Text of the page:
The number of U.S. medical graduates choosing careers in psychiatry is in decline.
In order to determine whether this disinclination toward psychiatry occurs before versus during medical school, this study surveyed medical students at the start of their freshman year.
Within the first 2 weeks of medical training, 223 freshman medical students from three Southwestern medical schools were surveyed with a questionnaire designed to assess their perceptions of careers in various specialties.
Responses suggest that new medical students most strongly value aspects of doctoring that seem to comport well with the actual practice of psychiatry : desire for interpersonal contact, helping patients, attractive lifestyle, and challenging work.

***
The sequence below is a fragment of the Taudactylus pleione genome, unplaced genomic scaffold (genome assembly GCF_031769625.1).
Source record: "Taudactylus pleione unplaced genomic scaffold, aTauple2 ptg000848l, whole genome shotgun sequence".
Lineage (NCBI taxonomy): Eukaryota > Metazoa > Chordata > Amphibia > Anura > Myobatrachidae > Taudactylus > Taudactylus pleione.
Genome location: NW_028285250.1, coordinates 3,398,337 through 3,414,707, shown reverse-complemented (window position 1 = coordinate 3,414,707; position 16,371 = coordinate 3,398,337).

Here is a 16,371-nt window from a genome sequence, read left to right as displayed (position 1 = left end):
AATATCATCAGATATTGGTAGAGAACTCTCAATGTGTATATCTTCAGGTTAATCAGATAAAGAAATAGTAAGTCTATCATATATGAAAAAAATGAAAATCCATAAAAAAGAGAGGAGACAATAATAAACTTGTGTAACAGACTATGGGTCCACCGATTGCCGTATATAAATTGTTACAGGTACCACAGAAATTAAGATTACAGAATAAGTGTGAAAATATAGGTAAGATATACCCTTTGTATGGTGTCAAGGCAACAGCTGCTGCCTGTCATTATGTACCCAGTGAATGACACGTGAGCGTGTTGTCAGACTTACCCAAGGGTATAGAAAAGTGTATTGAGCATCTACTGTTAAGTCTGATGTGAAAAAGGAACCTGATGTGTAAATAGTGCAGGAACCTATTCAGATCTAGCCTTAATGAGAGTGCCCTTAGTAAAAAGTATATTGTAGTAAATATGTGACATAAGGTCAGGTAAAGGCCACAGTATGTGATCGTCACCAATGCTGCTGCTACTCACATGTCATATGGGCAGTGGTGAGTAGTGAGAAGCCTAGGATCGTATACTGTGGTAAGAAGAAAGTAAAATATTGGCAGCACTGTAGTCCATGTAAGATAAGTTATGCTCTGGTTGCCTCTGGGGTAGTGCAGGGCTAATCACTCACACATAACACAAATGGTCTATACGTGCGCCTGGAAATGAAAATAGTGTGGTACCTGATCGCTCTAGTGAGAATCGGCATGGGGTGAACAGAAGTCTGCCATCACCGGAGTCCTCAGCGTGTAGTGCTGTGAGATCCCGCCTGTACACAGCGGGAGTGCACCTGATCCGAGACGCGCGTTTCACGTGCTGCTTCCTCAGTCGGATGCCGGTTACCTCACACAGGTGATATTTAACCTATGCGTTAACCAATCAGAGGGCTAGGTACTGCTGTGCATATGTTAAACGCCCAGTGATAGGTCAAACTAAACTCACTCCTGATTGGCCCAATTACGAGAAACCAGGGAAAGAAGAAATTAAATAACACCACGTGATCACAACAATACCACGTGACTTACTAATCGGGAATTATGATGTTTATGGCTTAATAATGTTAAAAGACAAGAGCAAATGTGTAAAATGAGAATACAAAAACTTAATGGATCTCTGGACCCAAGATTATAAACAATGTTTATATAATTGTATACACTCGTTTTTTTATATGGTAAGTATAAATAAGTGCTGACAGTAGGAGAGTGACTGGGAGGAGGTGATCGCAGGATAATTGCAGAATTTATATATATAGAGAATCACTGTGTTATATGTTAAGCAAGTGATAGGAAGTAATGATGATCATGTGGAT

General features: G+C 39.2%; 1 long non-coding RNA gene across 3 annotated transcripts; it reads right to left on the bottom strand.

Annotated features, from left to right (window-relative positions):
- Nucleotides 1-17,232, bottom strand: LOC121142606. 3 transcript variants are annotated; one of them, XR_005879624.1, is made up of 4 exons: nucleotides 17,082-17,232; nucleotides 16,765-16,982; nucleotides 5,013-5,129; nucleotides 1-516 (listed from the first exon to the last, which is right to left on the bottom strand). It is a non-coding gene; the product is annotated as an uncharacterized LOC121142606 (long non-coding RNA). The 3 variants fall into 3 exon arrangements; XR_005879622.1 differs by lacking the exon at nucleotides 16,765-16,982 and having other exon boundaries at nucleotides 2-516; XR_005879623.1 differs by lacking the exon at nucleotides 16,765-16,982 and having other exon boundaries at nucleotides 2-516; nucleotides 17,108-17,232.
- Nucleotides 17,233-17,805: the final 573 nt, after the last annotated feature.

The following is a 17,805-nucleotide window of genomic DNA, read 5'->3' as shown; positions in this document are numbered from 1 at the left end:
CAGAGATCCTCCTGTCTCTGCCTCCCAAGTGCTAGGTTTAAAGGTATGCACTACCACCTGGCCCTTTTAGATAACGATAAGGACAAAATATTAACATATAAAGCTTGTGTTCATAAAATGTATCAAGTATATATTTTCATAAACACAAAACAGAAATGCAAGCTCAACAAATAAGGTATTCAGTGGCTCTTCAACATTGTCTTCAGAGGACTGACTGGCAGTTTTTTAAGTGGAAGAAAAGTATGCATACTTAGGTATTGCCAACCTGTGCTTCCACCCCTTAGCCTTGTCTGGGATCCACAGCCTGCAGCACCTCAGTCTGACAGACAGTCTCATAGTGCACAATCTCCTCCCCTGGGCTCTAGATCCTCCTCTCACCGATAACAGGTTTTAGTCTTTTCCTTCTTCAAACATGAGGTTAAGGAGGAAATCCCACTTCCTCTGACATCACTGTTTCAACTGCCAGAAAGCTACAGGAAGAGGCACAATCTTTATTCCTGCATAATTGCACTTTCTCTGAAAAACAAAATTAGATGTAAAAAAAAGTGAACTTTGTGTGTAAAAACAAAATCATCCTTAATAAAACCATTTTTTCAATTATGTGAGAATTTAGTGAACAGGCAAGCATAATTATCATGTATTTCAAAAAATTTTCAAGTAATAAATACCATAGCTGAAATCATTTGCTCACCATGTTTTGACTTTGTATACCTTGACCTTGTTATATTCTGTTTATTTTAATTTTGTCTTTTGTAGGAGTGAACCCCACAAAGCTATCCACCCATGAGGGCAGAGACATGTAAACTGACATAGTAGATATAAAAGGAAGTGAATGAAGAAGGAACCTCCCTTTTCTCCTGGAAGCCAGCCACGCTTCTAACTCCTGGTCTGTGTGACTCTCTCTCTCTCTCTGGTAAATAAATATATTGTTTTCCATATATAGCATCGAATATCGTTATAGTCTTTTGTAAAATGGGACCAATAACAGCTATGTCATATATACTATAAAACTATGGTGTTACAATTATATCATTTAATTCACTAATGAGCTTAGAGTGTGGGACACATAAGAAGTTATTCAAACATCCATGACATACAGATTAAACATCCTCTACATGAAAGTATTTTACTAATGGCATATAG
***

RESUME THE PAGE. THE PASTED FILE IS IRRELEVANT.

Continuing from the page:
However, these students begin their medical training viewing a career in psychiatry as distinctly and consistently less attractive than other specialties surveyed.
More than one-quarter of the new medical students had already definitively ruled out a career in psychiatry. (...)
Mots-clés Pascal : Etudiant, Médecine, Attitude, Psychiatrie, Carrière professionnelle, Psychiatre, Santé mentale, Etats Unis, Amérique du Nord, Amérique, Homme
Mots-clés Pascal anglais : Student, Medicine, Attitude, Psychiatry, Career, Psychiatrist, Mental health, United States, North America, America, Human
Notice produite par :
Inist-CNRS - Institut de l'Information Scientifique et Technique
Cote : 99-0451853
Code Inist : 002B18H04. Création : 22/03/2000.